CSE 255 Lecture 5 Data Mining and Predictive Analytics Dimensionality Reduction Course outline Week 4: I ll cover homework 1, and get started on Recommender Systems Week 5: I ll cover homework 2 (at the
More informationHierarchical Clustering 4/5/17
Hierarchical Clustering 4/5/17 Hypothesis Space Continuous inputs Output is a binary tree with data points as leaves. Useful for explaining the training data. Not useful for making new predictions. Direction
More informationClustering. CE717: Machine Learning Sharif University of Technology Spring Soleymani
Clustering CE717: Machine Learning Sharif University of Technology Spring 2016 Soleymani Outline Clustering Definition Clustering main approaches Partitional (flat) Hierarchical Clustering validation
More informationL14  Placement and Routing
L14  Placement and Routing Ajay Joshi Massachusetts Institute of Technology RTL design flow HDL RTL Synthesis manual design Library/ module generators netlist Logic optimization a b 0 1 s d clk q netlist
More informationData Mining Concepts & Techniques
Data Mining Concepts & Techniques Lecture No 08 Cluster Analysis Naeem Ahmed Email: naeemmahoto@gmailcom Department of Software Engineering Mehran Univeristy of Engineering and Technology Jamshoro Outline
More informationClustering. SC4/SM4 Data Mining and Machine Learning, Hilary Term 2017 Dino Sejdinovic
Clustering SC4/SM4 Data Mining and Machine Learning, Hilary Term 2017 Dino Sejdinovic Clustering is one of the fundamental and ubiquitous tasks in exploratory data analysis a first intuition about the
More informationA Course in Machine Learning
A Course in Machine Learning Hal Daumé III 13 UNSUPERVISED LEARNING If you have access to labeled training data, you know what to do. This is the supervised setting, in which you have a teacher telling
More informationSeminar on. A CoarseGrain Parallel Formulation of Multilevel kway Graph Partitioning Algorithm
Seminar on A CoarseGrain Parallel Formulation of Multilevel kway Graph Partitioning Algorithm Mohammad Iftakher Uddin & Mohammad Mahfuzur Rahman Matrikel Nr: 9003357 Matrikel Nr : 9003358 Masters of
More information5/15/16. Computational Methods for Data Analysis. Massimo Poesio UNSUPERVISED LEARNING. Clustering. Unsupervised learning introduction
Computational Methods for Data Analysis Massimo Poesio UNSUPERVISED LEARNING Clustering Unsupervised learning introduction 1 Supervised learning Training set: Unsupervised learning Training set: 2 Clustering
More informationClustering in Data Mining
Clustering in Data Mining Classification Vs Clustering When the distribution is based on a single parameter and that parameter is known for each object, it is called classification. E.g. Children, young,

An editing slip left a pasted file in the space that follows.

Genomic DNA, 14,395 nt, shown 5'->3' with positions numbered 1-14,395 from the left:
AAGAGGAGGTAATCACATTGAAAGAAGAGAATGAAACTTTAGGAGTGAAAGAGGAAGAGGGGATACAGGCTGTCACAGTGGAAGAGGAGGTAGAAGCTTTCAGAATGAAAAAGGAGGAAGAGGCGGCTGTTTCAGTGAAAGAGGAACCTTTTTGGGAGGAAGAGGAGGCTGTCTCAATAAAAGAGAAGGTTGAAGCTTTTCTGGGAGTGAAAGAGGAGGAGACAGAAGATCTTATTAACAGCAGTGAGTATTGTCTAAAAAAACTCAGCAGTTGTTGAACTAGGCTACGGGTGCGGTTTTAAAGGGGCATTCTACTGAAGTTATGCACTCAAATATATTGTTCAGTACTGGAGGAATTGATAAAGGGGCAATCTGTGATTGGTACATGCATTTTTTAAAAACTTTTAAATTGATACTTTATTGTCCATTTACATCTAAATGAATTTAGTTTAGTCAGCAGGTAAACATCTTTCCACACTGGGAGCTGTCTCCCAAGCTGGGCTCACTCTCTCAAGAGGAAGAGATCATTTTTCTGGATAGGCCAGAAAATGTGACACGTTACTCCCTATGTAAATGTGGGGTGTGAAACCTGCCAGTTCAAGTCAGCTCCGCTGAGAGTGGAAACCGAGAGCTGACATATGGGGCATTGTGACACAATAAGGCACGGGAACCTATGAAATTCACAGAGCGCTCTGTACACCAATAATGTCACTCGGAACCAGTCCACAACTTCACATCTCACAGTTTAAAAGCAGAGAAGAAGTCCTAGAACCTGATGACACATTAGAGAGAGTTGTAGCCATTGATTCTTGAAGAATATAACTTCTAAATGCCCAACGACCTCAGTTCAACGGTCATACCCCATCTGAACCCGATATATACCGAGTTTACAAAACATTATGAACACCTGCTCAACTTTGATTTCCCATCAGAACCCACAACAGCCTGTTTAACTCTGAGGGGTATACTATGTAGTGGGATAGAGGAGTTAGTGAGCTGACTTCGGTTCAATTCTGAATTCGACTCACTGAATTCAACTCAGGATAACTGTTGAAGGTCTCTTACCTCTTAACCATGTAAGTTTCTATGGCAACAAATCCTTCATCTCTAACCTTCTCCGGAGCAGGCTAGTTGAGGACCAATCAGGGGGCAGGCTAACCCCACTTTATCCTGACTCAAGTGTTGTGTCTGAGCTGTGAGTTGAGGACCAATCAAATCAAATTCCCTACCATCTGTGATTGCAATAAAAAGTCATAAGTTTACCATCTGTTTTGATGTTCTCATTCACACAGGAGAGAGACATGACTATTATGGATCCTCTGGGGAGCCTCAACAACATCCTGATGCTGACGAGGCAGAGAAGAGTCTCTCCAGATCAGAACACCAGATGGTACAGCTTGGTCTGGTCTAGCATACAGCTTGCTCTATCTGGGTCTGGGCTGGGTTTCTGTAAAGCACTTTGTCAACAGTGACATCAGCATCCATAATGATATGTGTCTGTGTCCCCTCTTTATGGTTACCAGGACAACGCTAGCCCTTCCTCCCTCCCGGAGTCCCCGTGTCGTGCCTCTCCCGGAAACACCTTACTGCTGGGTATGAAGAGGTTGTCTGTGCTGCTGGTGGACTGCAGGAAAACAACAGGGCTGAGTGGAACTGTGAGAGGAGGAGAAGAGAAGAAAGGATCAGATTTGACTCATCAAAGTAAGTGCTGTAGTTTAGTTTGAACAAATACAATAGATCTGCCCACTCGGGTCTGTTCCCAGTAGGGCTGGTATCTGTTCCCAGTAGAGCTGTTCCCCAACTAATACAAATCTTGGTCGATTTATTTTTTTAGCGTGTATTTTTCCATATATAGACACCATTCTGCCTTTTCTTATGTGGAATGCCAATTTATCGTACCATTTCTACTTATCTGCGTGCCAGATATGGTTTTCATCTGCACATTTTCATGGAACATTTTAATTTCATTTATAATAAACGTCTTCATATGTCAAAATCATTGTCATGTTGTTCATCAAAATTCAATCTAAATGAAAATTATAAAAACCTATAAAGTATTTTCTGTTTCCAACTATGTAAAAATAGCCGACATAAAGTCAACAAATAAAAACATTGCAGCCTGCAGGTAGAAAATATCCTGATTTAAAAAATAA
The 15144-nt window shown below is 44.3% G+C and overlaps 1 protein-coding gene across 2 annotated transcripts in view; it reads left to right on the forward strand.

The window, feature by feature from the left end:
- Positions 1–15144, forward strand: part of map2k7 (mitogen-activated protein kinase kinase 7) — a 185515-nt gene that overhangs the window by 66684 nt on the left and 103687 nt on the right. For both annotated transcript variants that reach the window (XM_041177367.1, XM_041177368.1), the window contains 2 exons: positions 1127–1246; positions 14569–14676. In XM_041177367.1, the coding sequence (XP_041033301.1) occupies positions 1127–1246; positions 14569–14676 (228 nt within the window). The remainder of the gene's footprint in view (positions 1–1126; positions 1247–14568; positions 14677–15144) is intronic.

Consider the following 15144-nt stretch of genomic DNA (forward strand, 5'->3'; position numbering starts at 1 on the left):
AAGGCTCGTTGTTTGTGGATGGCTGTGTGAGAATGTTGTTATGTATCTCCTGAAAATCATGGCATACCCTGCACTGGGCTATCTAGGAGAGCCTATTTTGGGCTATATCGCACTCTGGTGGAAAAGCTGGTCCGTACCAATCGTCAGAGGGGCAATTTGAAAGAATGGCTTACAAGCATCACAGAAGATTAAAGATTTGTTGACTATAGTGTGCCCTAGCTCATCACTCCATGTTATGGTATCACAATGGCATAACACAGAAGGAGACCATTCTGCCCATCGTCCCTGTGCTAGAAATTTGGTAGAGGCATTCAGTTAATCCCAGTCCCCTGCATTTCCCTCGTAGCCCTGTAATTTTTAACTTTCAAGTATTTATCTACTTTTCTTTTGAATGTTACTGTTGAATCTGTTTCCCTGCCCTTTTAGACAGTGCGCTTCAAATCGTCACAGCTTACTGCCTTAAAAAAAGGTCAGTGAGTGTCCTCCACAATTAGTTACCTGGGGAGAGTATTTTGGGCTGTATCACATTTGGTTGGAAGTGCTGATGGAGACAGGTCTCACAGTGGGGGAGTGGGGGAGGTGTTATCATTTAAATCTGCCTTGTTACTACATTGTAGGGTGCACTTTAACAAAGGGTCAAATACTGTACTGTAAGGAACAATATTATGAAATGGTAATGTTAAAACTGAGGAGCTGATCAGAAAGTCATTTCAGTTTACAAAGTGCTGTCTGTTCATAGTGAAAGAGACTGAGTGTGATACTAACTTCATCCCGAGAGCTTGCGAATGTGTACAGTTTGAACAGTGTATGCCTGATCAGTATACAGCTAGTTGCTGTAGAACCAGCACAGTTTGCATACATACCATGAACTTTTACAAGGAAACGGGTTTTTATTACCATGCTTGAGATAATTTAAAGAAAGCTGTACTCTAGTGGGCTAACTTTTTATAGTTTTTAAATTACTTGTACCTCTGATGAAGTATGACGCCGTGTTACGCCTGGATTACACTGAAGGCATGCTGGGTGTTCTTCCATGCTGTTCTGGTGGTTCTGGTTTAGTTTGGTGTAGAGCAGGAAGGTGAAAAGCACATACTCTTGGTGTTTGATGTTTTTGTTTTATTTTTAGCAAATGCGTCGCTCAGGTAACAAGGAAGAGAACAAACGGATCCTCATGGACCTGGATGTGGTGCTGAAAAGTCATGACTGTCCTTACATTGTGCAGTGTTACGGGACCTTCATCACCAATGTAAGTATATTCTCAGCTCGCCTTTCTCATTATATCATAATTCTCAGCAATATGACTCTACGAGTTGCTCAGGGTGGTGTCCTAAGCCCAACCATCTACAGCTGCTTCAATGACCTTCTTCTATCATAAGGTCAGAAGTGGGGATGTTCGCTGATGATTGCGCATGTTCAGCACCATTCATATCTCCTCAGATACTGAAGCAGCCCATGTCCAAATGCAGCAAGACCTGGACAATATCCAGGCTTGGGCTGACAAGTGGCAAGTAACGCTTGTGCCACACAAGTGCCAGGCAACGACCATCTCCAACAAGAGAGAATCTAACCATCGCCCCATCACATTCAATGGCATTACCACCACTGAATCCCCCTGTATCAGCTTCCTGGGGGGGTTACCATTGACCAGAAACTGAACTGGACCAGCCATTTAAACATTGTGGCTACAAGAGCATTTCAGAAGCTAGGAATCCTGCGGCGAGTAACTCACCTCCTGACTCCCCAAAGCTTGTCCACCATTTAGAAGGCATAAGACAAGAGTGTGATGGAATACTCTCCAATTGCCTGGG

More informationCMPSCI611: The Simplex Algorithm Lecture 24
CMPSCI611: The Simplex Algorithm Lecture 24 Let s first review the general situation for linear programming problems. Our problem in standard form is to choose a vector x R n, such that x 0 and Ax = b,
More informationMSA220  Statistical Learning for Big Data
MSA220  Statistical Learning for Big Data Lecture 13 Rebecka Jörnsten Mathematical Sciences University of Gothenburg and Chalmers University of Technology Clustering Explorative analysis  finding groups
More informationOnline Social Networks and Media. Community detection
Online Social Networks and Media Community detection 1 Notes on Homework 1 1. You should write your own code for generating the graphs. You may use SNAP graph primitives (e.g., add node/edge) 2. For the
More information9/29/13. Outline Data mining tasks. Clustering algorithms. Applications of clustering in biology
9/9/ I9 Introduction to Bioinformatics, Clustering algorithms Yuzhen Ye (yye@indiana.edu) School of Informatics & Computing, IUB Outline Data mining tasks Predictive tasks vs descriptive tasks Example
More informationStatistical Physics of Community Detection
Statistical Physics of Community Detection Keegan Go (keegango), Kenji Hata (khata) December 8, 2015 1 Introduction Community detection is a key problem in network science. Identifying communities, defined
More informationGene expression & Clustering (Chapter 10)
Gene expression & Clustering (Chapter 10) Determining gene function Sequence comparison tells us if a gene is similar to another gene, e.g., in a new species Dynamic programming Approximate pattern matching
More informationPart I. Hierarchical clustering. Hierarchical Clustering. Hierarchical clustering. Produces a set of nested clusters organized as a
Week 9 Based in part on slides from textbook, slides of Susan Holmes Part I December 2, 2012 Hierarchical Clustering 1 / 1 Produces a set of nested clusters organized as a Hierarchical hierarchical clustering
More informationSegmentation Computer Vision Spring 2018, Lecture 27
Segmentation http://www.cs.cmu.edu/~16385/ 16385 Computer Vision Spring 218, Lecture 27 Course announcements Homework 7 is due on Sunday 6 th.  Any questions about homework 7?  How many of you have
More informationPartitioning and Partitioning Tools. Tim Barth NASA Ames Research Center Moffett Field, California USA